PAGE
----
From 1963—1973 the “Northeast state” of Nigeria experienced one of the largest population growths in recorded history. In that decade, the population grew by 49 percent (in comparison the U.S. grew around 12 percent and China by 26 percent during the same period).

Or at least that’s what the 1973 Nigerian census said. This data was later announced to be grossly inaccurate and the Nigerian government was forced to declare the 1973 census null and void amid a scandal of “deliberate falsification of data to gain economic, political, and/or ethnic advantage.”

Contrary to popular belief, censuses are far from neutral. Though they are supposed to be an accurate representation of the population and societal metrics (unemployment, birth rate, marriage rate), they are often subject to “data politicization,” a process by which government data is manipulated to pursue a political goal.

While it is true that there are many flaws with censuses (see gerrymandering and episode six of the first season of “The West Wing”), data politicization is a deliberate action that is used to underrepresent, misrepresent or altogether make a particular population invisible.

A prime example is the American census. According to Becky Pettit, professor of sociology from the University of Texas at Austin, “there have been different periods of American history where different subgroups of the population have been uncounted, undercounted, under enumerated, missing, invisible.” Pettit points to the fact that since 1942, the U.S. census has been based on a survey of household information. “We’ve been conducting the survey effectively the same way to gauge the health and well-being, economic skills and capacities of the American population since 1942 … (Which) categorically exclude people who aren’t living in households.” Pettit identifies the massive incarcerated population of the U.S. as a group that is particularly affected. She details, “By 2015 almost ¾ [of one percent] of Americans were incarcerated in prisons or jails … Approximately 2.2 million Americans.” In other words, almost all national surveys render the incarcerated population invisible. 

However, the effects of census politicization are not confined to America. Take the issue of Rohingya identification in the 2014 Myanmar census for example. The Myanmar government claims that the Rohingya are illegal Bengali immigrants. Contrastingly, the Rohingya see themselves as an indigenous population. According to reports, “In a last-minute decision, the Myanmar government announced that it would not allow members of the Muslim minority in Rakhine State to self-report their ethnicity to enumerators as ‘Rohingya.’” Though certainly not a direct causation, this erasure of Rohingya identity on the census was fundamental in the events that led to the 2017 massacre of the Rohingya population. By making the Rohingya population “invisible” on paper and not providing any sort of official estimate of population size, it was much easier for Myanmar’s government to carry out a series of massacres that led to the deaths of more than 1,000 and the displacement of 300,000 Rohingya as of September 1, 2017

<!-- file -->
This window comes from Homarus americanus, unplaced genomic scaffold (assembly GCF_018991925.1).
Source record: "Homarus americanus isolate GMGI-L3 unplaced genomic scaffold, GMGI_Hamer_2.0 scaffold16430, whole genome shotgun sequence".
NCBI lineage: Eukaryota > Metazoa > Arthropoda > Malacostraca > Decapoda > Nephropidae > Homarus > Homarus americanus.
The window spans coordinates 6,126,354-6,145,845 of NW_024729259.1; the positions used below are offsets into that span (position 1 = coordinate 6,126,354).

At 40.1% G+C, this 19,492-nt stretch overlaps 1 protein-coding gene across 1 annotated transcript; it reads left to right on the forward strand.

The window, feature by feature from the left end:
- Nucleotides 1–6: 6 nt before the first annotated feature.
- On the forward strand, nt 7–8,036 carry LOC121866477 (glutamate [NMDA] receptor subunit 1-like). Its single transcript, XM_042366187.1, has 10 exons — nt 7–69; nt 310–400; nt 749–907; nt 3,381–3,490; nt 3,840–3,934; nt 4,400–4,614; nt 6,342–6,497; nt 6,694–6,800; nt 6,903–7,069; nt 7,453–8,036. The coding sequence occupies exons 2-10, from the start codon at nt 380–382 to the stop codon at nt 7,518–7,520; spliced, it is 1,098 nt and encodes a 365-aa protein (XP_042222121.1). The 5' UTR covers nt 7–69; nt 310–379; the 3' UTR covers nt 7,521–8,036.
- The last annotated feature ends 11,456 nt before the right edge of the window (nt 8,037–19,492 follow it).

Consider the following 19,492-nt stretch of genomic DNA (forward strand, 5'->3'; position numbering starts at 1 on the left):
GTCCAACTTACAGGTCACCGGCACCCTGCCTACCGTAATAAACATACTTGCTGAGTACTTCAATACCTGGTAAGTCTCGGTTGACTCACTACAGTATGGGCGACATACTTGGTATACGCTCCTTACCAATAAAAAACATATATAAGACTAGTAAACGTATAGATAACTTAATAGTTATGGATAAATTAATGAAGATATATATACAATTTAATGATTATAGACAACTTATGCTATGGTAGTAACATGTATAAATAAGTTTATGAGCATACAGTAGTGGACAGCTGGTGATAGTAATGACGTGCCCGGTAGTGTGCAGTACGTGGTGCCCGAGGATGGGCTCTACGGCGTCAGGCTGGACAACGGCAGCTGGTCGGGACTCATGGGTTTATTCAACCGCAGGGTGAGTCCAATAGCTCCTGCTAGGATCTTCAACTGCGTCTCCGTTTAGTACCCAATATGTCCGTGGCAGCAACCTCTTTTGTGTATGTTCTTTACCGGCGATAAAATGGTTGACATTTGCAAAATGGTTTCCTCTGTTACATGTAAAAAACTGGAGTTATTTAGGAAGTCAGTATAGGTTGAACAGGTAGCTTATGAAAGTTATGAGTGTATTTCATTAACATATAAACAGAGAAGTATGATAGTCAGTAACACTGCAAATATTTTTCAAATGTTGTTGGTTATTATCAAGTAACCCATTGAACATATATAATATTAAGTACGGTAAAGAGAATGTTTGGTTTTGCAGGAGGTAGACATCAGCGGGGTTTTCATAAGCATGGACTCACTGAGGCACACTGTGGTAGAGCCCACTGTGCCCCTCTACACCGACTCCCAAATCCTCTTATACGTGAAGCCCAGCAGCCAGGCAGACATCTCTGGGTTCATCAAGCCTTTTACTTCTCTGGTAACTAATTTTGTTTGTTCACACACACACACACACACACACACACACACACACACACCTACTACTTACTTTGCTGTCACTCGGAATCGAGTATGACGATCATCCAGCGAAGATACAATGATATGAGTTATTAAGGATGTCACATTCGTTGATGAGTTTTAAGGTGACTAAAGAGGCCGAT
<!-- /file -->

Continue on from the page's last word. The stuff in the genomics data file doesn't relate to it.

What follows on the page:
Finally, take a look at the case of the data collected in 1997 by the Palestinian Authority’s Bureau of Statistics. According to numerous scholars, including Yoram Ettinger and Caroline Glick, the population of Arabs living in the Palestinian territories has been greatly inflated.

In particular, Ettinger identifies almost 400,000 Palestinians living abroad, 300,000 Jerusalem Arabs with dual ID cards who have been double counted by Israelis and Palestinians, and an overexaggerated Arab birth rate. This, among other disparities, contributes to a total of almost 1.15 million “invisible” Arabs who aren’t counted in the census. 

The importance of this apparent miscalculation cannot be overstated. This existence or absence of 1.15 million Arabs can very well determine which group (Jews or Arabs) will be the majority demographic in the land.

On a final note, censuses are not inherently a bad thing. They are still an important tool to create an accurate measure of a population for governmental policies. So next time you get a government survey in the mail there’s no need to burn it or put on your tinfoil hat. Instead, do your research and identify how the census is taken and which groups are likely to be misrepresented. Who knows, you may find that you too are a victim of the census’s vanishing act.

Alex Harris is an LSA Junior.



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